**can also be used to confirm a trend**. If a lower support line is broken, indicating a downtrend, a trader can confirm the strength of the bearish sentiment if the ATR has increased.

### 3) With Bollinger Bands

- Another example of an application would be its combination with Bollinger Bands. If the ATR increases at the time when prices are above the upper band, it indicates an upcoming trend change.

### 4) ATR Multiples

- Many traders create their systems from the use of ATR or a multiple of ATR. This system consists of adding that value to the quotation of the next day and it is bought when the prices move above that level.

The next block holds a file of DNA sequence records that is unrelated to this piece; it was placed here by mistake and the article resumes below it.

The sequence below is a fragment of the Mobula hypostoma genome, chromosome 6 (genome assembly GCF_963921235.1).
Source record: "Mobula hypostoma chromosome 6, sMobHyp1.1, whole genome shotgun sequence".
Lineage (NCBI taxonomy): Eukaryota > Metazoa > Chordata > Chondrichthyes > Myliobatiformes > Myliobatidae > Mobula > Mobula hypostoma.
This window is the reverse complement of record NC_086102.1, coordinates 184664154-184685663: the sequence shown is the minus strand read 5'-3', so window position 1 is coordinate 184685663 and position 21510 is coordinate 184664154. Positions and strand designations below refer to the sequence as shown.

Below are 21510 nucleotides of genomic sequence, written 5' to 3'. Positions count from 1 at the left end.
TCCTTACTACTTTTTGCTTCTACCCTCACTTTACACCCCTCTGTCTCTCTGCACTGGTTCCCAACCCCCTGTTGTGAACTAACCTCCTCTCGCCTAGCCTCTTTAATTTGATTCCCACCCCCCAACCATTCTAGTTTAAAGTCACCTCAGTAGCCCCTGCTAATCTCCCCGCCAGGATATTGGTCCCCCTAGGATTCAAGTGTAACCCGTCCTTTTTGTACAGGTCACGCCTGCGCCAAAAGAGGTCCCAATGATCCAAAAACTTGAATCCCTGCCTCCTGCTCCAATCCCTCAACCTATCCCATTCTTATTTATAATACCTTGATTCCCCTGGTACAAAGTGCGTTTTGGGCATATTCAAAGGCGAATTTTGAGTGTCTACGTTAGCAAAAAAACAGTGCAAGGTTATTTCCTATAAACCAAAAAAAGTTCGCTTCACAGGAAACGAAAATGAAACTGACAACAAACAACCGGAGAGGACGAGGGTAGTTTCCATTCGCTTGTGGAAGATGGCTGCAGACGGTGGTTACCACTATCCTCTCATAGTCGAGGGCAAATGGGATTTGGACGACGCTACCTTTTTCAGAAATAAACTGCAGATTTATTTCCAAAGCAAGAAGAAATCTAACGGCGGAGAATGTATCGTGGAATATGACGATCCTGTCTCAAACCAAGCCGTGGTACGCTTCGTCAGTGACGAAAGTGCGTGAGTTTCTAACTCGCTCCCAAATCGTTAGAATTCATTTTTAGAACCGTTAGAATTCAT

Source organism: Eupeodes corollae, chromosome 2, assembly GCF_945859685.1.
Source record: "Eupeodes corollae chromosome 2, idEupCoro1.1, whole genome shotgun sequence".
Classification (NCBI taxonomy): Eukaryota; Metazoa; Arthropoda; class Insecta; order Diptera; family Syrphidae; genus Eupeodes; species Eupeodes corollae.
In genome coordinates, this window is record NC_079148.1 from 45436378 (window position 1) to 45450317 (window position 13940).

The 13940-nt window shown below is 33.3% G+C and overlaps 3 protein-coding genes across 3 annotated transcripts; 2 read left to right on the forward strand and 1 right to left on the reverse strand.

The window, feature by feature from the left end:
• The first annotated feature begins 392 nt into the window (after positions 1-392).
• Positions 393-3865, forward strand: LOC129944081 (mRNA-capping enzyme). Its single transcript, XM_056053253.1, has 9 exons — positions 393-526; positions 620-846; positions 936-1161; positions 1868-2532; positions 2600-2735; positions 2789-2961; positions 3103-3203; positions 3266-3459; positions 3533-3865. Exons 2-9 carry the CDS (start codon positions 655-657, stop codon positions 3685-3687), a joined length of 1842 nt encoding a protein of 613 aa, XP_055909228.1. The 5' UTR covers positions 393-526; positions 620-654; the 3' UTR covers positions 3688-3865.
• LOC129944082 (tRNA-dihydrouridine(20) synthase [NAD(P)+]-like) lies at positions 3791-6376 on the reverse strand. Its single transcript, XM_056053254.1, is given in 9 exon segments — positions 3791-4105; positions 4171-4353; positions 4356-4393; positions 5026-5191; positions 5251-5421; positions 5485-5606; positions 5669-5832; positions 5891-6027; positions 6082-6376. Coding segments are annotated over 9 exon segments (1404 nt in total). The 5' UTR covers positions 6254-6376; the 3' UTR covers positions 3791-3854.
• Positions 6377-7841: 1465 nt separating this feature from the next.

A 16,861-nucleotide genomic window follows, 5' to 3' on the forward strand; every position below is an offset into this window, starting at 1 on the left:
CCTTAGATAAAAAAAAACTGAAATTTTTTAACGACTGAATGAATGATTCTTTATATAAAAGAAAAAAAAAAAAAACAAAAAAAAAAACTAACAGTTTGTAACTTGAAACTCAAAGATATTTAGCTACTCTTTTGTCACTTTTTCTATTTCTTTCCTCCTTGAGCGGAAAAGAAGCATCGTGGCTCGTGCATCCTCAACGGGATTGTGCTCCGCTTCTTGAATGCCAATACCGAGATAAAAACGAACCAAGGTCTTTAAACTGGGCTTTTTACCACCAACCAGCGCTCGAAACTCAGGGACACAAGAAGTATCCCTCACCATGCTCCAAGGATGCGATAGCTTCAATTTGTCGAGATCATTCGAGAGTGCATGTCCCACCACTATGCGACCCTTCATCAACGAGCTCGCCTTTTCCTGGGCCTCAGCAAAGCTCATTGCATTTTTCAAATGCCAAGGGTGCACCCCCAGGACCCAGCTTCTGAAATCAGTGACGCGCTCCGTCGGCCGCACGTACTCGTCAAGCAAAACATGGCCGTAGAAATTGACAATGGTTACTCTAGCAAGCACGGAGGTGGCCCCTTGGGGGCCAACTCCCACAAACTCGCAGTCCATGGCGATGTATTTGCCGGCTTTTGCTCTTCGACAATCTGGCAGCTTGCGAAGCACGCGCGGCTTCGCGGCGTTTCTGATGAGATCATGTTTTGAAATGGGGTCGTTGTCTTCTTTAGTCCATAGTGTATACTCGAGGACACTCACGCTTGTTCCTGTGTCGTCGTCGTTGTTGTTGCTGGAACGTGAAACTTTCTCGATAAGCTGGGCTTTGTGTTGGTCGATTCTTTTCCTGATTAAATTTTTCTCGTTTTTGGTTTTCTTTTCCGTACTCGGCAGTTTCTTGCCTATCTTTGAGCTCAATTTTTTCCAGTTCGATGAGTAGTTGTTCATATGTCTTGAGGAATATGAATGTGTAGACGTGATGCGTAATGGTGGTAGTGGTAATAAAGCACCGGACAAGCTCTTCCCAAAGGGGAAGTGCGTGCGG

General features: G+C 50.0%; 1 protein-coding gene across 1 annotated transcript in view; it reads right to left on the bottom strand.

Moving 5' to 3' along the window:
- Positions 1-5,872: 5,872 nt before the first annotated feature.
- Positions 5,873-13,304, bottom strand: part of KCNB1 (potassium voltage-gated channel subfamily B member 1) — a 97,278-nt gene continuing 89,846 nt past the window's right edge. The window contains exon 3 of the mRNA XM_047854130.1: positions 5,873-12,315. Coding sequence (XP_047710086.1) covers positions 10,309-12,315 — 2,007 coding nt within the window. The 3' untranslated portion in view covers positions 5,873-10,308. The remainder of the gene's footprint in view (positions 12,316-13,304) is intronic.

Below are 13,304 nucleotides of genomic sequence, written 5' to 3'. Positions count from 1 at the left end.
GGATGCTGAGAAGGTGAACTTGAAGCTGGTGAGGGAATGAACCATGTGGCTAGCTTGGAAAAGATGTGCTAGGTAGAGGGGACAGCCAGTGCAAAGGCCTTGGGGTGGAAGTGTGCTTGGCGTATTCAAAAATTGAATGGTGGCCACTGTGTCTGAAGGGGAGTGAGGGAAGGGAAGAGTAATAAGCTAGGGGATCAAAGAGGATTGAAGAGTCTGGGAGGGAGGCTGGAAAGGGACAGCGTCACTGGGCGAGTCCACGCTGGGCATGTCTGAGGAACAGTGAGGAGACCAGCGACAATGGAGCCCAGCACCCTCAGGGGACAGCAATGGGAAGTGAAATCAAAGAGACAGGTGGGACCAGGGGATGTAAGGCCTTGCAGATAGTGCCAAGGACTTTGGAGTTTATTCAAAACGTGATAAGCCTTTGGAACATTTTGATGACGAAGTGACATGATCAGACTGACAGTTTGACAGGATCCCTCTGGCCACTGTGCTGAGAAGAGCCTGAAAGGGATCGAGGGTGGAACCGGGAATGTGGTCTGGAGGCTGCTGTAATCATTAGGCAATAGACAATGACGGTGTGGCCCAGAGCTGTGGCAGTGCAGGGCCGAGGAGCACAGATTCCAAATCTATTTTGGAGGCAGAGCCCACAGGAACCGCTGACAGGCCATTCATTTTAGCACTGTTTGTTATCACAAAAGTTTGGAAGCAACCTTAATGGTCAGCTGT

- For example, if the XYZ stock has an ATR of 17 and a current price of 30.50€, a trader can assume an oscillation of the price of 17 points in the current pattern of the trend. If that pattern is currently bullish, the trader can assume that the stock price can reach a maximum of 30.67€ and operate accordingly.

### 5) With moving averages

- One of the most used systems with moving averages is the
**ATR channel break. For its implementation, a long-term moving average is used, for example, MM of 70 weeks.**- We add the volatility channel from the MM70. To do this, the upper limit of said channel is plotted by adding 2·ATR to the value of the MM70 and the lower limit by subtracting 2·ATR from the MM70. As we see, in the end, we will have a volatility channel with a total size of 4·ATR.
- Variations of this size can be used, although it is recommended that it always remain in the range between 3·ATR and 5·ATR.

### 6) To define Stop loss